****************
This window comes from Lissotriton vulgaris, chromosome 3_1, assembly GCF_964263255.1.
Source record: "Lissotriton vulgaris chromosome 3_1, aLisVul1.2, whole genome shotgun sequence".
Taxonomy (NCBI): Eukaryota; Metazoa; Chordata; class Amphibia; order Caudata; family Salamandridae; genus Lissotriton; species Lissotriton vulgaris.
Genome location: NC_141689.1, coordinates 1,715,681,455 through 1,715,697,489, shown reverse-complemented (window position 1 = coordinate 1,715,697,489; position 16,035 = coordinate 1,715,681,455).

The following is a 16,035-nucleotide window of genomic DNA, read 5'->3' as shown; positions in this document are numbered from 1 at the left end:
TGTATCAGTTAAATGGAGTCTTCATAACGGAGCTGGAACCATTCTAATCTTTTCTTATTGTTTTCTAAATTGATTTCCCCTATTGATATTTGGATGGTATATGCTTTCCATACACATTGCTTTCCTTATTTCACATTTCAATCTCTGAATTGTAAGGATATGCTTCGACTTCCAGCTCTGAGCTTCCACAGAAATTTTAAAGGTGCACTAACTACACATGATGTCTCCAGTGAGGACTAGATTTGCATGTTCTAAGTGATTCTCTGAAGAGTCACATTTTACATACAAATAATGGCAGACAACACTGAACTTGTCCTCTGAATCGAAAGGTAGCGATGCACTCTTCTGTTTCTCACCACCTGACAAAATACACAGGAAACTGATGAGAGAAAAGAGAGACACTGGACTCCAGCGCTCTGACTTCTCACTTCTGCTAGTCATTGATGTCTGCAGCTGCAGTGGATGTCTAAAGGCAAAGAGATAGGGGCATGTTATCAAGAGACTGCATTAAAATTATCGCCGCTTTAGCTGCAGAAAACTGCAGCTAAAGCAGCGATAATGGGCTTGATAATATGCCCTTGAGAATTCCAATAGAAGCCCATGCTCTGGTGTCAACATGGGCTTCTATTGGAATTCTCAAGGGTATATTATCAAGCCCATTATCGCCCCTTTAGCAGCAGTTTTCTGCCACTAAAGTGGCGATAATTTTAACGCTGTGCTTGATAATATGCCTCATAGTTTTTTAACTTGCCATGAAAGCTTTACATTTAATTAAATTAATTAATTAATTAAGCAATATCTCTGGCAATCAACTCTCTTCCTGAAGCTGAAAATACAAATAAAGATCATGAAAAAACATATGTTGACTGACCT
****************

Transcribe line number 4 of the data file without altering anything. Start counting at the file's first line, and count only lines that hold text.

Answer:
Genome location: NC_141689.1, coordinates 1,715,681,455 through 1,715,697,489, shown reverse-complemented (window position 1 = coordinate 1,715,697,489; position 16,035 = coordinate 1,715,681,455).